You may be familiar with the idea of including a financial neutral as part of your divorce team if you are considering mediation or collaborative divorce. However, not every mediation or collaborative divorce necessitates having a financial neutral involved in the case. So, when do you need a financial neutral?
1. You have a complex financial situation.
The most common types of cases where we work as a financial neutral for a couple are when there is a substantial amount of wealth to divide or the couple’s financial situation is complicated. You should likely have a financial neutral working with you if your case involves:
• a self-employed individual,
• a business owner,
• ownership of multiple properties or rental properties, or
• complicated employer benefits such as pensions, stock options or non-qualified deferred compensation.
Your financial neutral can work with you and your mediator and/or legal counsel to help ensure all parties understand the assets that are available to be divided, verify that the assets are being valued correctly, provide creative settlement options, and create projections for what different settlement options will mean for your financial future.
2. One spouse is more comfortable with the family finances than the other.
It’s normal for one spouse to have more knowledge of the family finances than the other. You may have been busy building your career and trusted your partner to make those decisions for the family. Or you may be someone who doesn’t like handling the bills and finances, so you left those responsibilities to your partner. Now, when it is time to divide your wealth, you may be at a disadvantage.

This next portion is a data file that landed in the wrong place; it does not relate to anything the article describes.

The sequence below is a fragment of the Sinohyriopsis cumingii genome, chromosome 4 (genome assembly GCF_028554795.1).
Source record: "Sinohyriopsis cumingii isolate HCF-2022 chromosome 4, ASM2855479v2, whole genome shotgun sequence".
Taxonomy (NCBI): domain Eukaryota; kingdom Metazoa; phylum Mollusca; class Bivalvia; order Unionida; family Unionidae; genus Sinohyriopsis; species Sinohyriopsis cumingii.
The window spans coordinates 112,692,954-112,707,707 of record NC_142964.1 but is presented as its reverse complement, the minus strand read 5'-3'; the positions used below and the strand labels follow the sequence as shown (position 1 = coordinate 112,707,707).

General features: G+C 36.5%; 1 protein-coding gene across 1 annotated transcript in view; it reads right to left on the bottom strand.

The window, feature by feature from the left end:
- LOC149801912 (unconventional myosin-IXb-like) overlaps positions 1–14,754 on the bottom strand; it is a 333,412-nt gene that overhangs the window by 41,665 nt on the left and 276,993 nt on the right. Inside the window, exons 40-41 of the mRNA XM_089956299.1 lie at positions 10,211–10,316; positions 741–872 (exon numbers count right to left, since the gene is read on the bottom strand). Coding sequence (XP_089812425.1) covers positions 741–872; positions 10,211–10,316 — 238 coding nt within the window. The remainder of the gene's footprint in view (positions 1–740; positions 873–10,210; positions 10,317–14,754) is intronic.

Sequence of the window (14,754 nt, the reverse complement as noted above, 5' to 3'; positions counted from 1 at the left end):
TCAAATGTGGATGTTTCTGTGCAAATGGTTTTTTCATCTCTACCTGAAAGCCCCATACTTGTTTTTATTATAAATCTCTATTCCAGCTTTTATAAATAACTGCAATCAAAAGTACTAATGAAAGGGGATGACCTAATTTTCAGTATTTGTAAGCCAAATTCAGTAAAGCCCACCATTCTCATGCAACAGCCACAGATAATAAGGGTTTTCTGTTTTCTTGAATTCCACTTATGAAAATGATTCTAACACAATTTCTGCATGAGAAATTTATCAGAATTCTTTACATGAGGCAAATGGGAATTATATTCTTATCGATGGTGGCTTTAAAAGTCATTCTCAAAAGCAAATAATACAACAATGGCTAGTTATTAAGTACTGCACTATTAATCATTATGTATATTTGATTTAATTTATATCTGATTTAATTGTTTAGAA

We meet with couples together but also one-on-one to ensure everyone feels like they have a good understanding of the family’s financial picture and help answer any questions along the way. Nobody should feel like they are at a disadvantage during this process. Having a financial neutral involved can help alleviate concerns and help keep conversations moving forward with both parties on the same page.
3. When you want reassurance or a second set of eyes.
Many couples we work with as a financial neutral are simply looking for a second set of eyes. They want someone to be there along the way to point out any potential concerns about a possible settlement, to present other creative options that may accomplish the couple’s goals in a better way, and to provide guidance to avoid any mishaps down the road. Your attorney is an expert at being sure your agreement is legally sound and can be implemented in your area. Your financial neutral is an expert about finances and is there to provide advice about the best possible options for your situation and to ensure your agreement can actually be implemented from a financial standpoint.
Every situation is different, and we can help you navigate whether or not you need our help. If one of the above situations resonates with you, give us a call to discuss the potential of having a financial neutral as a part of your team.